When Adam McDonnell, the Managing Director of Canada’s bestselling and fastest- growing craft distillery, spoke with Spotlight on Business over the summer, he made one thing clear almost right away: “We’re on a mission to help grow the category of locally- made Canadian spirits, coast-to- coast and beyond.” Part of that mission, Adam explained, is educating the consumer. “Most of the big spirit brands you find in liquor stores across the country are made in massive factories with very little crafting involved. Even a lot of the so-called craft brands you’ll find out on the market are nothing more than one-time, contract- made products that follow, more or less, the same factorymodel.” Goodridge&Williams Distilling in Delta, British Columbia crafts and bottles each and every one of their eight products in-house and “in a real distillery,” he said. “We’re authentic and we’re world-class and we do it all while investing in Canada – unlike the big international companies. The success of the craft beer scene in Canada has proven that consumers want to buy local, they want to spend their money on well-made and locally-sourced Canadian brands. But there’s still work to do. We need to level the provincial liquor playing fields in every province for distillers and I’d like to think that we’ve taken some big steps in that direction.” One of those big steps was taking home a silver medal at the 2017 International Wine and Spirit Competition. In a competitive field that included spirits from more than 65 countries, G&W’s Nutrl Vodka emerged as the only artisan vodka from Canada to win an award that year. But I was surprised when I mentioned the Distillery’s laurels to Adam. He deflected my journalistic praise with, and please forgive the pun, such genuine spirit. “Anytime people cheer our spirits it’s like they’re cheering for Team Canada and that reinforces on an international stage that we have awesome stuff at home – and that’s good for all Canadian distillers in so many ways.”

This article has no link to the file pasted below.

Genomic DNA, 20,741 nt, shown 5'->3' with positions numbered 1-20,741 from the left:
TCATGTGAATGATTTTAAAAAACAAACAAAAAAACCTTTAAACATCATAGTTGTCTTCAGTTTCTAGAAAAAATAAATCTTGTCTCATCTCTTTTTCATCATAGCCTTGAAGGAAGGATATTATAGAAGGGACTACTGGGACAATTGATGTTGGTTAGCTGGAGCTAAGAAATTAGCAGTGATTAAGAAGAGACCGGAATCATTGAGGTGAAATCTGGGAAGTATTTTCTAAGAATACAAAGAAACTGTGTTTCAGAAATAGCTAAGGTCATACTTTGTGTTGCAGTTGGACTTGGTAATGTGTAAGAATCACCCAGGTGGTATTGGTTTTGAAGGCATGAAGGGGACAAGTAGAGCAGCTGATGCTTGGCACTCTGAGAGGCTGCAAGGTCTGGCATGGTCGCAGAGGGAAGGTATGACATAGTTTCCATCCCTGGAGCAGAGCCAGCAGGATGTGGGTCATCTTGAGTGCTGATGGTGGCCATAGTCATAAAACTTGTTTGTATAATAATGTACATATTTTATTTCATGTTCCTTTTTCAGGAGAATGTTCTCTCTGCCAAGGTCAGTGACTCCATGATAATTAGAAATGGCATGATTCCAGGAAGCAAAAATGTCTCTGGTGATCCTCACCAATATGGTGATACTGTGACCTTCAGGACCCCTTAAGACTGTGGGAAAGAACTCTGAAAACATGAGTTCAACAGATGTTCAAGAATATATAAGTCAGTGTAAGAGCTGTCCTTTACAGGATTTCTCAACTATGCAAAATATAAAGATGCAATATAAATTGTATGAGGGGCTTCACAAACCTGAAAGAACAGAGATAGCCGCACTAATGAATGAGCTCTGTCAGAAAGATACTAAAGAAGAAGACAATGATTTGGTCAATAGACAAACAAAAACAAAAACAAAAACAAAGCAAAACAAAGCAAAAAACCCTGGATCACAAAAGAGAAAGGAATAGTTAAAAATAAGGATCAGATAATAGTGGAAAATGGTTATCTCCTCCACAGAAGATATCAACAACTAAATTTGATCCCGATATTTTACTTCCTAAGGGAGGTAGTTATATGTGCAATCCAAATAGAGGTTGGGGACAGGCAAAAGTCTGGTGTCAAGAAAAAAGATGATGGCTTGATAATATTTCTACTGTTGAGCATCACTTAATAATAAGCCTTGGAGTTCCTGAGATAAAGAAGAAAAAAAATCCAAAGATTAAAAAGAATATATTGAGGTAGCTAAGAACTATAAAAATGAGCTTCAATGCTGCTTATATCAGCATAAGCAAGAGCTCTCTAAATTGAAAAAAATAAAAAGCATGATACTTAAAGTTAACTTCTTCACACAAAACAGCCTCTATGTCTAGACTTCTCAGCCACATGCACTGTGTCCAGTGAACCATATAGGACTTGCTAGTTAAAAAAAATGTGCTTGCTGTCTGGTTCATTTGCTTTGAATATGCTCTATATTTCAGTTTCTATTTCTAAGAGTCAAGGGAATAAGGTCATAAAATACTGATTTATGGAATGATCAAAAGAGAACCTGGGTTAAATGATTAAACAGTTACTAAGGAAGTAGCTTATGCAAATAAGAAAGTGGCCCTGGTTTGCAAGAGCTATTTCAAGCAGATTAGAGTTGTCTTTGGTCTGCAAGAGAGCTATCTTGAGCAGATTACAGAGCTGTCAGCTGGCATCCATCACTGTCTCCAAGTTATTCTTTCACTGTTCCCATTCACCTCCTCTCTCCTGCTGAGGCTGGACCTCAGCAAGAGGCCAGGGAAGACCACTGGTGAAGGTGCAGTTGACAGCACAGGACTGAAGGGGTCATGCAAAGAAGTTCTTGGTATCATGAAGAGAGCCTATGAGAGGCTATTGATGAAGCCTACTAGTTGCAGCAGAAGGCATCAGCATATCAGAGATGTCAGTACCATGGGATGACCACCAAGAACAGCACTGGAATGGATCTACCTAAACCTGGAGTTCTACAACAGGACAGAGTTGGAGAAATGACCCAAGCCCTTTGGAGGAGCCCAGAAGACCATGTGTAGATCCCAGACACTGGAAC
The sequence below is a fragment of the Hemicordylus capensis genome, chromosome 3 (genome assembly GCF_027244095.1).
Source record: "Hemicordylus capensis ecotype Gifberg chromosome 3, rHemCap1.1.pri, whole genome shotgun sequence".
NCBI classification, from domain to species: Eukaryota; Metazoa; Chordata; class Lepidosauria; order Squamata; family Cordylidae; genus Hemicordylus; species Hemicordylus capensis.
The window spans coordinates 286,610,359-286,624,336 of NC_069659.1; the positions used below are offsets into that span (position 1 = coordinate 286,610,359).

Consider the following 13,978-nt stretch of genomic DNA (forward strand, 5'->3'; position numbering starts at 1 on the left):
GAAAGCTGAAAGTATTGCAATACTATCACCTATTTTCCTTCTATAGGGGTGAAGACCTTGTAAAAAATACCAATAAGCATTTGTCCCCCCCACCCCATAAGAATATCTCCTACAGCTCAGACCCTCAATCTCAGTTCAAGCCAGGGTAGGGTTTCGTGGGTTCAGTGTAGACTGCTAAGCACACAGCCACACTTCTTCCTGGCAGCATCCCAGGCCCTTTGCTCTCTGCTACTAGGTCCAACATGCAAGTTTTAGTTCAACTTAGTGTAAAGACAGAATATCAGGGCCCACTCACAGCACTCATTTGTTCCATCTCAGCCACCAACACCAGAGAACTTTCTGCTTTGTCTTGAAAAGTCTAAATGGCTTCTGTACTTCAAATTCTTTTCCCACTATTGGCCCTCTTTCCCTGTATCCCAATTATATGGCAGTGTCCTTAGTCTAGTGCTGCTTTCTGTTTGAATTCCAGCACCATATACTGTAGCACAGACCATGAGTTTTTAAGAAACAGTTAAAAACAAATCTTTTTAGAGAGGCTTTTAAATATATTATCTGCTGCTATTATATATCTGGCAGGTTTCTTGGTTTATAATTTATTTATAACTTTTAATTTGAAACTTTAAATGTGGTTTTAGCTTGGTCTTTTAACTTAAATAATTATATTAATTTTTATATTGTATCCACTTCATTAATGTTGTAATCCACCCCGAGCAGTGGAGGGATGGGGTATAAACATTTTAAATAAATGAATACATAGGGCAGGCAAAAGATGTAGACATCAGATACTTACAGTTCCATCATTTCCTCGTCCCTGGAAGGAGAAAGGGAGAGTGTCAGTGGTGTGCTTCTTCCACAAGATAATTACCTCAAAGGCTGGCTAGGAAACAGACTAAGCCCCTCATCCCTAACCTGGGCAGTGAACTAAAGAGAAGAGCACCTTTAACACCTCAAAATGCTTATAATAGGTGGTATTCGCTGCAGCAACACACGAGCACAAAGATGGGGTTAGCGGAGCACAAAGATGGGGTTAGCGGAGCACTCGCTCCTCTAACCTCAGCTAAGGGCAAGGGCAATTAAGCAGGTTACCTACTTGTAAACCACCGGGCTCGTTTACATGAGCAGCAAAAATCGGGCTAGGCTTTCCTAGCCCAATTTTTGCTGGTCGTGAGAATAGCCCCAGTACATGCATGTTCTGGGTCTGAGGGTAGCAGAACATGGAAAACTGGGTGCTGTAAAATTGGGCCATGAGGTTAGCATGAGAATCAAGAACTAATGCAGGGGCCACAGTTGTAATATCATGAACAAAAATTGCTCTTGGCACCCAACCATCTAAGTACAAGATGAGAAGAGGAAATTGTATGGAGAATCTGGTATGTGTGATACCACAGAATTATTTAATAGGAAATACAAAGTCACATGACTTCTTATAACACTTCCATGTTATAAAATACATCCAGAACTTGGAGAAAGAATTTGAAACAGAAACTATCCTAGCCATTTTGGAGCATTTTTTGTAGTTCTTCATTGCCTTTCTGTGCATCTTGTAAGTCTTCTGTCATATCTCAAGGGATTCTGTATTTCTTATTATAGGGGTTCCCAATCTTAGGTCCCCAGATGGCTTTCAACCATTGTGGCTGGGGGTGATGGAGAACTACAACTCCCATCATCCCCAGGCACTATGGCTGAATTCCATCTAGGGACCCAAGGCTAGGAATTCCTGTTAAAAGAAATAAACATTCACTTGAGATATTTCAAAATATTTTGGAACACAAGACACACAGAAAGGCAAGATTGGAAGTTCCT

By David MacDonald A dam, it’s well-known in the Canadian craft distilling industry that the provincial government in BC really set the standard in Canada – and arguably in the world – when it established the requirements for official “Craft” designation four years ago. How did G & W come onto the scene in all this?



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